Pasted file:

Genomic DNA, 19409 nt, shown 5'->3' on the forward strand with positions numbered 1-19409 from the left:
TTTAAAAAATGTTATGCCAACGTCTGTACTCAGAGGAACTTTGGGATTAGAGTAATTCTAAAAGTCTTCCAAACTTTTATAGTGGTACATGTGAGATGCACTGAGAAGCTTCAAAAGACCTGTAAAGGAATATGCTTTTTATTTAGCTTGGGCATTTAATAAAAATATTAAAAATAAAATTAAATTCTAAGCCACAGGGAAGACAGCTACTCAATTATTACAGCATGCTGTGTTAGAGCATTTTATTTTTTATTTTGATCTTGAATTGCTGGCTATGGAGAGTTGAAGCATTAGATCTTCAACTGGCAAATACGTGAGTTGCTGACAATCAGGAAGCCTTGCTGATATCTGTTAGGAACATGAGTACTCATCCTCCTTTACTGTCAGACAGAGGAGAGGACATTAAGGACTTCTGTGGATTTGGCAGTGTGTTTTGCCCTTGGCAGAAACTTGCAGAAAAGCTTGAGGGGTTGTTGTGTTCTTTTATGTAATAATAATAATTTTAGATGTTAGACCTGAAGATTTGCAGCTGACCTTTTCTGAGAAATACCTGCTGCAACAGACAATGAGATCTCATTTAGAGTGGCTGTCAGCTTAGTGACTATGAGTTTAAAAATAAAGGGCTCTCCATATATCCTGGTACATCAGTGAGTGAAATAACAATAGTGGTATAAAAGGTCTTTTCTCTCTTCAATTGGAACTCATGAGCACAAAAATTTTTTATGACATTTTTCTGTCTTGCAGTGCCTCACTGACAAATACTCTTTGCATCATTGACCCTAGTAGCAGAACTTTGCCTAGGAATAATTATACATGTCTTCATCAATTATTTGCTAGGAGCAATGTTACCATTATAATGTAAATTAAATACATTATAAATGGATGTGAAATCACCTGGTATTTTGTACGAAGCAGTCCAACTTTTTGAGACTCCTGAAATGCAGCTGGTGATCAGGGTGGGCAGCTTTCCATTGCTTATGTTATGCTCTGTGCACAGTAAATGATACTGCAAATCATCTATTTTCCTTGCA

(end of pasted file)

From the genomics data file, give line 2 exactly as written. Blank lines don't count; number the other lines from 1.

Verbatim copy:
TTTAAAAAATGTTATGCCAACGTCTGTACTCAGAGGAACTTTGGGATTAGAGTAATTCTAAAAGTCTTCCAAACTTTTATAGTGGTACATGTGAGATGCACTGAGAAGCTTCAAAAGACCTGTAAAGGAATATGCTTTTTATTTAGCTTGGGCATTTAATAAAAATATTAAAAATAAAATTAAATTCTAAGCCACAGGGAAGACAGCTACTCAATTATTACAGCATGCTGTGTTAGAGCATTTTATTTTTTATTTTGATCTTGAATTGCTGGCTATGGAGAGTTGAAGCATTAGATCTTCAACTGGCAAATACGTGAGTTGCTGACAATCAGGAAGCCTTGCTGATATCTGTTAGGAACATGAGTACTCATCCTCCTTTACTGTCAGACAGAGGAGAGGACATTAAGGACTTCTGTGGATTTGGCAGTGTGTTTTGCCCTTGGCAGAAACTTGCAGAAAAGCTTGAGGGGTTGTTGTGTTCTTTTATGTAATAATAATAATTTTAGATGTTAGACCTGAAGATTTGCAGCTGACCTTTTCTGAGAAATACCTGCTGCAACAGACAATGAGATCTCATTTAGAGTGGCTGTCAGCTTAGTGACTATGAGTTTAAAAATAAAGGGCTCTCCATATATCCTGGTACATCAGTGAGTGAAATAACAATAGTGGTATAAAAGGTCTTTTCTCTCTTCAATTGGAACTCATGAGCACAAAAATTTTTTATGACATTTTTCTGTCTTGCAGTGCCTCACTGACAAATACTCTTTGCATCATTGACCCTAGTAGCAGAACTTTGCCTAGGAATAATTATACATGTCTTCATCAATTATTTGCTAGGAGCAATGTTACCATTATAATGTAAATTAAATACATTATAAATGGATGTGAAATCACCTGGTATTTTGTACGAAGCAGTCCAACTTTTTGAGACTCCTGAAATGCAGCTGGTGATCAGGGTGGGCAGCTTTCCATTGCTTATGTTATGCTCTGTGCACAGTAAATGATACTGCAAATCATCTATTTTCCTTGCA